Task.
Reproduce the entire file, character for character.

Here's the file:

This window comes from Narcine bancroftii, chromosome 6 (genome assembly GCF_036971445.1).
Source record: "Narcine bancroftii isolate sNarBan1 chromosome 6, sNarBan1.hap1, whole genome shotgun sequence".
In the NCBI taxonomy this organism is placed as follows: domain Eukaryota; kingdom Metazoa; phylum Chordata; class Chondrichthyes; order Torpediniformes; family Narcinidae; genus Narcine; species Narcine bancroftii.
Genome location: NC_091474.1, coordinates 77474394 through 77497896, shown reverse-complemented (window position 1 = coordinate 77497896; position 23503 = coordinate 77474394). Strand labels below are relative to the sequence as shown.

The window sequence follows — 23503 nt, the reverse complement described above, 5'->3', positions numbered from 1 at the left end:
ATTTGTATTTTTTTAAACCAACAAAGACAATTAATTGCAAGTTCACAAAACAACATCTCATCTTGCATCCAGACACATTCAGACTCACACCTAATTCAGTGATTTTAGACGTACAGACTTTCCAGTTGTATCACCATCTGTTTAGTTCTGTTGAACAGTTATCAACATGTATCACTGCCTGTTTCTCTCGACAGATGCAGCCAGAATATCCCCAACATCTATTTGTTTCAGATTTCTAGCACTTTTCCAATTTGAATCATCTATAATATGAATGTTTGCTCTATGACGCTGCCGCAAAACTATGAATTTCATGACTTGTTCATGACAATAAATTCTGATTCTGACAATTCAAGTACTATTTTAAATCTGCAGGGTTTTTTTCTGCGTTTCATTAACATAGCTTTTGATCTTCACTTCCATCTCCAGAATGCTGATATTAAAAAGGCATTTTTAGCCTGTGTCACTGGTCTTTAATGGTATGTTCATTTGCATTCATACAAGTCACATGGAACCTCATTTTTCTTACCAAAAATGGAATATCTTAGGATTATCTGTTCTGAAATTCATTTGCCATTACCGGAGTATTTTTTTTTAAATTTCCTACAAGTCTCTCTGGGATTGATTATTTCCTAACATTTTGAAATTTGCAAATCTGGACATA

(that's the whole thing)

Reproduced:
This window comes from Narcine bancroftii, chromosome 6 (genome assembly GCF_036971445.1).
Source record: "Narcine bancroftii isolate sNarBan1 chromosome 6, sNarBan1.hap1, whole genome shotgun sequence".
In the NCBI taxonomy this organism is placed as follows: domain Eukaryota; kingdom Metazoa; phylum Chordata; class Chondrichthyes; order Torpediniformes; family Narcinidae; genus Narcine; species Narcine bancroftii.
Genome location: NC_091474.1, coordinates 77474394 through 77497896, shown reverse-complemented (window position 1 = coordinate 77497896; position 23503 = coordinate 77474394). Strand labels below are relative to the sequence as shown.

The window sequence follows — 23503 nt, the reverse complement described above, 5'->3', positions numbered from 1 at the left end:
ATTTGTATTTTTTTAAACCAACAAAGACAATTAATTGCAAGTTCACAAAACAACATCTCATCTTGCATCCAGACACATTCAGACTCACACCTAATTCAGTGATTTTAGACGTACAGACTTTCCAGTTGTATCACCATCTGTTTAGTTCTGTTGAACAGTTATCAACATGTATCACTGCCTGTTTCTCTCGACAGATGCAGCCAGAATATCCCCAACATCTATTTGTTTCAGATTTCTAGCACTTTTCCAATTTGAATCATCTATAATATGAATGTTTGCTCTATGACGCTGCCGCAAAACTATGAATTTCATGACTTGTTCATGACAATAAATTCTGATTCTGACAATTCAAGTACTATTTTAAATCTGCAGGGTTTTTTTCTGCGTTTCATTAACATAGCTTTTGATCTTCACTTCCATCTCCAGAATGCTGATATTAAAAAGGCATTTTTAGCCTGTGTCACTGGTCTTTAATGGTATGTTCATTTGCATTCATACAAGTCACATGGAACCTCATTTTTCTTACCAAAAATGGAATATCTTAGGATTATCTGTTCTGAAATTCATTTGCCATTACCGGAGTATTTTTTTTTAAATTTCCTACAAGTCTCTCTGGGATTGATTATTTCCTAACATTTTGAAATTTGCAAATCTGGACATA